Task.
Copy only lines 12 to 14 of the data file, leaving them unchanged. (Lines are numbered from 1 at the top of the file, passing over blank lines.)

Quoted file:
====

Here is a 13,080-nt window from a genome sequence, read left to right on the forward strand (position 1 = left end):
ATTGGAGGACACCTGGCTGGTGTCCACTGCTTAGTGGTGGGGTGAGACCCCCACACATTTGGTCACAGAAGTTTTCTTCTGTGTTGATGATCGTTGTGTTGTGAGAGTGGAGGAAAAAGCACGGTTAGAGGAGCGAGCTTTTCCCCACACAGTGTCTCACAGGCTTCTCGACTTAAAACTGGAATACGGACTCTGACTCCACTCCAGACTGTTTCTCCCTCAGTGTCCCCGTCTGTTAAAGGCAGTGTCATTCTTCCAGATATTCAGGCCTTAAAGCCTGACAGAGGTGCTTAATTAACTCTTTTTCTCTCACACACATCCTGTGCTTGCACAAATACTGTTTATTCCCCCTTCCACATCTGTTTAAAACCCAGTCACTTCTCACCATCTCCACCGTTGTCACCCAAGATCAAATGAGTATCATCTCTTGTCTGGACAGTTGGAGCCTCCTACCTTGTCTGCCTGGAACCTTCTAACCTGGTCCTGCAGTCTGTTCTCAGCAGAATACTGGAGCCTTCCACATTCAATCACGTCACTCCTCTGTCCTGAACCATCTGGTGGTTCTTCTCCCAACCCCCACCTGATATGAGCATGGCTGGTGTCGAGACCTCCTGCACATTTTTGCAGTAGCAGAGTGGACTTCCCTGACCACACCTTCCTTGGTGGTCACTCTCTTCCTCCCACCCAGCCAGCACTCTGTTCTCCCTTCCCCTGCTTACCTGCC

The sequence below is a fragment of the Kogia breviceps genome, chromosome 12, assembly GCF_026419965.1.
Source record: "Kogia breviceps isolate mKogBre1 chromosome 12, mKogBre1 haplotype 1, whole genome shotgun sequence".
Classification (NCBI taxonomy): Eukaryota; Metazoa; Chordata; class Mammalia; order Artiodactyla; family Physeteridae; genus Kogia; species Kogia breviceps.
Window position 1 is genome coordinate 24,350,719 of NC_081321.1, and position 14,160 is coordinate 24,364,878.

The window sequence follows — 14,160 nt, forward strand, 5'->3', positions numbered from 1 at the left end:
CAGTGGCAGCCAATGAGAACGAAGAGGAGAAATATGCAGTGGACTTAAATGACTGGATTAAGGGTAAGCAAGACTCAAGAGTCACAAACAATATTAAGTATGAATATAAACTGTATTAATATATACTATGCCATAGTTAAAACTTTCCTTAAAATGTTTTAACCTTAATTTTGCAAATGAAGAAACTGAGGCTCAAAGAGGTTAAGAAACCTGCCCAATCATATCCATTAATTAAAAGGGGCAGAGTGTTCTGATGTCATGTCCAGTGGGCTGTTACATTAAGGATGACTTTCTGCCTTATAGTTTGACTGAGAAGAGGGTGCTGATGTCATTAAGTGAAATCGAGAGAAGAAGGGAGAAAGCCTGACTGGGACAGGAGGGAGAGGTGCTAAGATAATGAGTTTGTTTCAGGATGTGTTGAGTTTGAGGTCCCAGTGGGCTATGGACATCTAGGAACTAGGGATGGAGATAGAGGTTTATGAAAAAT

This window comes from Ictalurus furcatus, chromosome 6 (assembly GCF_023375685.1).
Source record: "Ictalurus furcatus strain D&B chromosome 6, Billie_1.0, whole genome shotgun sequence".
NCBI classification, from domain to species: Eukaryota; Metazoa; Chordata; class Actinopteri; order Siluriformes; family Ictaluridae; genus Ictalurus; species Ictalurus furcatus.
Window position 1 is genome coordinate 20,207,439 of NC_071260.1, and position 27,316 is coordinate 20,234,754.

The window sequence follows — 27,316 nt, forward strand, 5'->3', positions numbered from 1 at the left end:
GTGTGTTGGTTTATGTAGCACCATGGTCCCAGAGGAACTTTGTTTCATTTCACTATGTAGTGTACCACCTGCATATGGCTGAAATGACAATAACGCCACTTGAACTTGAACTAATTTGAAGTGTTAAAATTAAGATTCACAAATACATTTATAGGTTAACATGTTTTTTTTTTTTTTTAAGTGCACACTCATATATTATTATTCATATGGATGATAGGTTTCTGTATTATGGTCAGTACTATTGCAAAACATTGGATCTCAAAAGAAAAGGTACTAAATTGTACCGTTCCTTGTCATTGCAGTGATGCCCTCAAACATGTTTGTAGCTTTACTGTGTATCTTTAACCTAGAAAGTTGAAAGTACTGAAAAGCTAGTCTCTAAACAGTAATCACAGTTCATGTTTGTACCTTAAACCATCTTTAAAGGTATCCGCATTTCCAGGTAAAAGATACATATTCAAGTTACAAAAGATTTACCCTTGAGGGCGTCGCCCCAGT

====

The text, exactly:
Window position 1 is genome coordinate 20,207,439 of NC_071260.1, and position 27,316 is coordinate 20,234,754.

The window sequence follows — 27,316 nt, forward strand, 5'->3', positions numbered from 1 at the left end:
GTGTGTTGGTTTATGTAGCACCATGGTCCCAGAGGAACTTTGTTTCATTTCACTATGTAGTGTACCACCTGCATATGGCTGAAATGACAATAACGCCACTTGAACTTGAACTAATTTGAAGTGTTAAAATTAAGATTCACAAATACATTTATAGGTTAACATGTTTTTTTTTTTTTTTAAGTGCACACTCATATATTATTATTCATATGGATGATAGGTTTCTGTATTATGGTCAGTACTATTGCAAAACATTGGATCTCAAAAGAAAAGGTACTAAATTGTACCGTTCCTTGTCATTGCAGTGATGCCCTCAAACATGTTTGTAGCTTTACTGTGTATCTTTAACCTAGAAAGTTGAAAGTACTGAAAAGCTAGTCTCTAAACAGTAATCACAGTTCATGTTTGTACCTTAAACCATCTTTAAAGGTATCCGCATTTCCAGGTAAAAGATACATATTCAAGTTACAAAAGATTTACCCTTGAGGGCGTCGCCCCAGT